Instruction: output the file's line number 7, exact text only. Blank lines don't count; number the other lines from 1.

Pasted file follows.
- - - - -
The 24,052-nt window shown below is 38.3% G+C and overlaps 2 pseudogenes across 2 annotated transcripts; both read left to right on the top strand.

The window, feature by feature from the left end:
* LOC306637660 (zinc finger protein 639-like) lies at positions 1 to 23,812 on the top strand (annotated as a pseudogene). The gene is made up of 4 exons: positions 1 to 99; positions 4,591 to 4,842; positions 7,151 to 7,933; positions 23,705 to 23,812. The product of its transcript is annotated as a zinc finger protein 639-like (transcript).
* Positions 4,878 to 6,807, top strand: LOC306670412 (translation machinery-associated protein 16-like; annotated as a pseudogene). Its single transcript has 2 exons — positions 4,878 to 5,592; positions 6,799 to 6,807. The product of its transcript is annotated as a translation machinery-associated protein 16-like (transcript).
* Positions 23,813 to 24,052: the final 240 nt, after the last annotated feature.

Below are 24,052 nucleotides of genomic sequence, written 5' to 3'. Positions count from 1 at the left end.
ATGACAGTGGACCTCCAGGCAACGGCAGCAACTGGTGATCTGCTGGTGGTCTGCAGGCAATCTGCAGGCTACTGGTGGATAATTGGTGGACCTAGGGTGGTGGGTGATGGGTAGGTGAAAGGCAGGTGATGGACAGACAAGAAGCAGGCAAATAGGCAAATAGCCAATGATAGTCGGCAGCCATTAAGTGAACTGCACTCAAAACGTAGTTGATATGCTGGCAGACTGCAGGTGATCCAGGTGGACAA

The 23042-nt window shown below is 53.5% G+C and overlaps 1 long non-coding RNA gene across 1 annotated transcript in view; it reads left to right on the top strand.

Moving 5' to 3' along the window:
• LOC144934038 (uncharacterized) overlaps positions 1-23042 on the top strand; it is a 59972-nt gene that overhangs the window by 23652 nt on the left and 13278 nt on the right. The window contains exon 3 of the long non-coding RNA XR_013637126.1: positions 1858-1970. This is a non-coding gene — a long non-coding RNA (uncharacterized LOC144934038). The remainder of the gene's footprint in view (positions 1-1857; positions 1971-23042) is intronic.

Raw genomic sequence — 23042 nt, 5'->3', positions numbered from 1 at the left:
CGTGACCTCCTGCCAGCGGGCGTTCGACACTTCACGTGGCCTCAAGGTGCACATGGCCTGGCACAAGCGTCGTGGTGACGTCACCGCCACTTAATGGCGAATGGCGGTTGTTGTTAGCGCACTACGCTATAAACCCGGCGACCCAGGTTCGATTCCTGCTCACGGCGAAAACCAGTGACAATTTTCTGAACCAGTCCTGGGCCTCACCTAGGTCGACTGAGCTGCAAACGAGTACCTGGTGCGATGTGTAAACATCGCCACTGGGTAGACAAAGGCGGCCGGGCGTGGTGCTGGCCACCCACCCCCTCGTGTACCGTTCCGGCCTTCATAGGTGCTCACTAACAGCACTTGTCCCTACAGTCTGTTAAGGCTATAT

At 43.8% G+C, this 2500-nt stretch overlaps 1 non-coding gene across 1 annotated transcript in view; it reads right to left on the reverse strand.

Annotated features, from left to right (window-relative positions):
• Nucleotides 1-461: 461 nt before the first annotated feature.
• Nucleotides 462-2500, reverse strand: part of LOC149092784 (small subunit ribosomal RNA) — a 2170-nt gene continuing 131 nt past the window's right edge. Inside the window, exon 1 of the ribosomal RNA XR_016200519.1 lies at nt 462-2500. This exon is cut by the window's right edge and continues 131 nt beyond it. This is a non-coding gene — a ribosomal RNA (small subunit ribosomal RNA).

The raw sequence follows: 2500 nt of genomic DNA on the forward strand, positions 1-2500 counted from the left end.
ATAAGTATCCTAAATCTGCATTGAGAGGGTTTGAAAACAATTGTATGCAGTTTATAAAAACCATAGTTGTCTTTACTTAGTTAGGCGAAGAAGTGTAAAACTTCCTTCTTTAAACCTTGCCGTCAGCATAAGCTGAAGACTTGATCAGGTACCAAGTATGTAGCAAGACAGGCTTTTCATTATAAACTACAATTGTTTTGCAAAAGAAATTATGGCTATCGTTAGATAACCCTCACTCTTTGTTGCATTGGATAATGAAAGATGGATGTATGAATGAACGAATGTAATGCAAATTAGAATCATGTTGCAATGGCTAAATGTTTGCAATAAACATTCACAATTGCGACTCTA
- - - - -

ATGACAGTGGACCTCCAGGCAACGGCAGCAACTGGTGATCTGCTGGTGGTCTGCAGGCAATCTGCAGGCTACTGGTGGATAATTGGTGGACCTAGGGTGGTGGGTGATGGGTAGGTGAAAGGCAGGTGATGGACAGACAAGAAGCAGGCAAATAGGCAAATAGCCAATGATAGTCGGCAGCCATTAAGTGAACTGCACTCAAAACGTAGTTGATATGCTGGCAGACTGCAGGTGATCCAGGTGGACAA